Inefficiency of cancer chemotherapy to improve life expectancy in majority of patients raises serious concern and warrants development of novel therapeutic strategies. Immunotherapy in combination with chemotherapy has shown promising outcomes in recent years. Herein, we report better tumor regression and enhancement of antitumor immune response at the tumor microenvironment by co-delivery of paclitaxel and a TLR4 agonist through a PLGA based nanoparticle preparation (TLNP). Particle characterization showed high encapsulation of both components and retention of their biological activities. In vivo tumor regression studies demonstrated clear benefit of TLNP over the paclitaxel. The mean tumor volume of the TLNP treated animals was found to be 40% less than that of the Paclitaxel treated animals. Flow cytometric analysis of tumor infiltrating immune cells indicated activation of antigen presenting cells and T-cells providing evidence of Th1 immune response. In vivo results are promising and could pave way for novel chemo-immunotherapeutic treatment modality.
Related JoVE Video
Diagnosis of tuberculosis: the experience at a specialized diagnostic laboratory.
J Negat Results Biomed
PUBLISHED: 10-17-2011
Show Abstract
Hide Abstract
This work describes the experience at a tuberculosis clinical laboratory where relatively new TB diagnosis technologies; nucleic acid detection of two target strands, IS6110 and devR, by PCR and microscopic observation drug susceptibility (MODS) were used. The LJ culture was the gold standard. This evaluation was done from August 2007 to July 2009 on 463 sputum samples of tuberculosis suspects at a specialized tuberculosis clinic in Delhi, India.None of the tests we evaluated can accurately detect the presence or absence of Mycobacterium tuberculosis in all the samples and smear microscopy was found to be the most reliable assay in this study.The PCR assay could detect down to 2 pg of H37Rv DNA. Sensitivity, specificity was 0.40, 0.60 and 0.19, 0.81 for smear positive (n = 228) and negative samples (n = 235) respectively. In the MODS assay, sensitivity, specificity of 0.48, 0.52 and 0.38, 0.76 was observed for smear positive and negative samples. Sputum smear microscopy had sensitivity of 0.77 and specificity of 0.70.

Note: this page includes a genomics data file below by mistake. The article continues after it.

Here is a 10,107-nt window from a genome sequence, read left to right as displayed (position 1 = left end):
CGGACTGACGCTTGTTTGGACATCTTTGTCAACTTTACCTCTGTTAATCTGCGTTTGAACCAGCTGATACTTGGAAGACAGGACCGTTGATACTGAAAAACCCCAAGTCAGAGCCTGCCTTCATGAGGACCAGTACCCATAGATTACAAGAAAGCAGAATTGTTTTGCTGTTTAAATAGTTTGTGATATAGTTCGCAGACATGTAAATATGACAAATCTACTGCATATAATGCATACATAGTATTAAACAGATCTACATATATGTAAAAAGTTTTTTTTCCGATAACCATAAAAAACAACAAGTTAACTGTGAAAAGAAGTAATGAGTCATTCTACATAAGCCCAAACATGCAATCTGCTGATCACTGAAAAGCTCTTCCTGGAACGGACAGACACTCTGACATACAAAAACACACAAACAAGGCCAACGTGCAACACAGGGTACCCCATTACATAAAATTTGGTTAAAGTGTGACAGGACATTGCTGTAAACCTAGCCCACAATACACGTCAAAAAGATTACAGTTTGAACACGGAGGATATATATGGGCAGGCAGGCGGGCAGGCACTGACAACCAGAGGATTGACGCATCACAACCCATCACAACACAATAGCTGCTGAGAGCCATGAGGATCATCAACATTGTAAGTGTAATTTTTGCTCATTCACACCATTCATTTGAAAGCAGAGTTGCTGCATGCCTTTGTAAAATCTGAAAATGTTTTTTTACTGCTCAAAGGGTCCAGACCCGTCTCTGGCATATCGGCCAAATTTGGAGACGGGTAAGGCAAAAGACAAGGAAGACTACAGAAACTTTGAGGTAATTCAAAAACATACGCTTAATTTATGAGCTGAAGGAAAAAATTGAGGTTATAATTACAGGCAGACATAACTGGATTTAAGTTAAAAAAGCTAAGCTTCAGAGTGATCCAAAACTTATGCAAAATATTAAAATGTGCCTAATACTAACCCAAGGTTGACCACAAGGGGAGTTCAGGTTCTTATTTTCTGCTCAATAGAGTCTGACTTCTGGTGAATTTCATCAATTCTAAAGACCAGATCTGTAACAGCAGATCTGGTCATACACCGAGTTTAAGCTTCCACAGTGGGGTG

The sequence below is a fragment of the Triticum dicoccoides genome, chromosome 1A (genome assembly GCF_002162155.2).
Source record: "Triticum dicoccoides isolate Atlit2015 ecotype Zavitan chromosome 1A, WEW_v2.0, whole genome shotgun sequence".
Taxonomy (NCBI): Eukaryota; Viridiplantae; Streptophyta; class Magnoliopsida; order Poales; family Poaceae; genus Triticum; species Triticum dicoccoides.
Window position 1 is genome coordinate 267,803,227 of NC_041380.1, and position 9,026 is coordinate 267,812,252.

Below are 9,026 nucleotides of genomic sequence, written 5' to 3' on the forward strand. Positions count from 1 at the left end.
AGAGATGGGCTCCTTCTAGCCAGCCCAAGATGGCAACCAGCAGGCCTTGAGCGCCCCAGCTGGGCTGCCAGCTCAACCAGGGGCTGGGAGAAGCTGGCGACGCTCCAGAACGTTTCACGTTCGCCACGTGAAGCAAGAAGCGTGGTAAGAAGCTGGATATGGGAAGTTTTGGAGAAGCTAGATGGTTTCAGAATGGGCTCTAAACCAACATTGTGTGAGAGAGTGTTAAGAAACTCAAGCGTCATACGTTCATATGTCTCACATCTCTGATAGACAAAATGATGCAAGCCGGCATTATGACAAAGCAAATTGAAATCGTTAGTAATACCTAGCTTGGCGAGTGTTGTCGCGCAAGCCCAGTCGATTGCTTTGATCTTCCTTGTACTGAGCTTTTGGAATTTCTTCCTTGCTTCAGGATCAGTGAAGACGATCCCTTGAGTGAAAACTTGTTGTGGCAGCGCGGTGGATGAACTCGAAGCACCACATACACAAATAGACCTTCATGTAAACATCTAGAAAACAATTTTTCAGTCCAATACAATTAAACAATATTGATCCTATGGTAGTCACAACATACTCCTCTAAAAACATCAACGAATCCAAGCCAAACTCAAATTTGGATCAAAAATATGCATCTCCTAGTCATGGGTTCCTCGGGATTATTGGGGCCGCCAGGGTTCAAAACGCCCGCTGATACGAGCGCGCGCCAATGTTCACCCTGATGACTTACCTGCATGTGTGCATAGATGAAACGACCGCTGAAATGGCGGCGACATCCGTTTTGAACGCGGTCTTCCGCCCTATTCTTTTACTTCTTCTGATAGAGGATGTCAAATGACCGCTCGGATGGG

Related JoVE Video
Final visual outcome following re exploration of cataracts performed by trainee surgeons in India.
Indian J Med Sci
PUBLISHED: 09-01-2011
Show Abstract
Hide Abstract
To investigate the outcome of secondary intraocular lens implantation, compare final visual outcome between different categories of surgeon, and evaluate care provided by teaching hospitals to patients with capsular complications.
Related JoVE Video
Activation of anti-tumor immune response and reduction of regulatory T cells with Mycobacterium indicus pranii (MIP) therapy in tumor bearing mice.
PLoS ONE
PUBLISHED: 03-22-2011
Show Abstract
Hide Abstract